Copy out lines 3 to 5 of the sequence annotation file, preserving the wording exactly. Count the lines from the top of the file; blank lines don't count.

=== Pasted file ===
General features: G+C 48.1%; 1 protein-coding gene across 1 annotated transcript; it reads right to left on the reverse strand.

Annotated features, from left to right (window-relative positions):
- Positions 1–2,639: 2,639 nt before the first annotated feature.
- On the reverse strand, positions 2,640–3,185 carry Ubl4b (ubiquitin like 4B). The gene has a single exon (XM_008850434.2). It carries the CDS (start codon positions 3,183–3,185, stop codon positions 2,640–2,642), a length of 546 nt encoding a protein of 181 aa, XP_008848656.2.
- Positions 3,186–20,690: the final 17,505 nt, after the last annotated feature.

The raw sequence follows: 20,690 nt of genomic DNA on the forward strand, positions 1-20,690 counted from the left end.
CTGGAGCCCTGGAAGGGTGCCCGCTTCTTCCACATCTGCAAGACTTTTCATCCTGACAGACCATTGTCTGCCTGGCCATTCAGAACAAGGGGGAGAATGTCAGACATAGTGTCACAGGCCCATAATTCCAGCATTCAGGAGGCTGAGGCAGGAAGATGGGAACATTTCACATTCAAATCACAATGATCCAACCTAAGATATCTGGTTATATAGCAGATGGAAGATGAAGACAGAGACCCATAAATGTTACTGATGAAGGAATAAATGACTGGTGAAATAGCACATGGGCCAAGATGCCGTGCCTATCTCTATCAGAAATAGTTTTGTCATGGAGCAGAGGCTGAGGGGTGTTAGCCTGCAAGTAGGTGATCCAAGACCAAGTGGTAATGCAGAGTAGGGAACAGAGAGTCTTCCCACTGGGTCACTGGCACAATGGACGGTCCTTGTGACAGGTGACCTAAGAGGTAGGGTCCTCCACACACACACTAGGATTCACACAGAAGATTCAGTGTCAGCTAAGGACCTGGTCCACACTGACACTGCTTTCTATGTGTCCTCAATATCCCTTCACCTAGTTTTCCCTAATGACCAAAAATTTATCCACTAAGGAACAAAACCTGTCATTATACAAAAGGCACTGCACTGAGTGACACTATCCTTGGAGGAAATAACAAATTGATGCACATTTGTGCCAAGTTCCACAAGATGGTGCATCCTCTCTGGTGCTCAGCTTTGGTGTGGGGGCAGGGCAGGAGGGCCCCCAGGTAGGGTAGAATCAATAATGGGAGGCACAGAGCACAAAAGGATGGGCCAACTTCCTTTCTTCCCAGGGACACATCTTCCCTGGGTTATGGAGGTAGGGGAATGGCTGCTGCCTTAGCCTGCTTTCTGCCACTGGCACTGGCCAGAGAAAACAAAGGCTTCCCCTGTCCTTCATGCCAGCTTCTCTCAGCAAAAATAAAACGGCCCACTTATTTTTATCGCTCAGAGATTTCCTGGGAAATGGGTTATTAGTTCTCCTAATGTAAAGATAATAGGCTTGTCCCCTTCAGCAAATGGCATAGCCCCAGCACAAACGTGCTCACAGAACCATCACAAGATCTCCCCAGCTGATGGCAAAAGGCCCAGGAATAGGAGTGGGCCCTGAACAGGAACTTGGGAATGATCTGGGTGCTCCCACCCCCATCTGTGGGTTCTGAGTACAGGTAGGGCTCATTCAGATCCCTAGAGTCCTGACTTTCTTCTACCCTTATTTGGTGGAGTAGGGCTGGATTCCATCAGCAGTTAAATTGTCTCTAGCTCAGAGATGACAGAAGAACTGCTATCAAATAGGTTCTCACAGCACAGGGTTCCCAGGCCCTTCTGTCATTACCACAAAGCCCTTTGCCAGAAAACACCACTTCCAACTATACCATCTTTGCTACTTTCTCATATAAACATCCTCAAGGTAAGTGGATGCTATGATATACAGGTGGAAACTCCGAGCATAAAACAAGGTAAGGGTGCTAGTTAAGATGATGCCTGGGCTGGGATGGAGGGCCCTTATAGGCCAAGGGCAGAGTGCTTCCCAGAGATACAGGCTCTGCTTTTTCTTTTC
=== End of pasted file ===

- Positions 1–2,639: 2,639 nt before the first annotated feature.
- On the reverse strand, positions 2,640–3,185 carry Ubl4b (ubiquitin like 4B). The gene has a single exon (XM_008850434.2). It carries the CDS (start codon positions 3,183–3,185, stop codon positions 2,640–2,642), a length of 546 nt encoding a protein of 181 aa, XP_008848656.2.
- Positions 3,186–20,690: the final 17,505 nt, after the last annotated feature.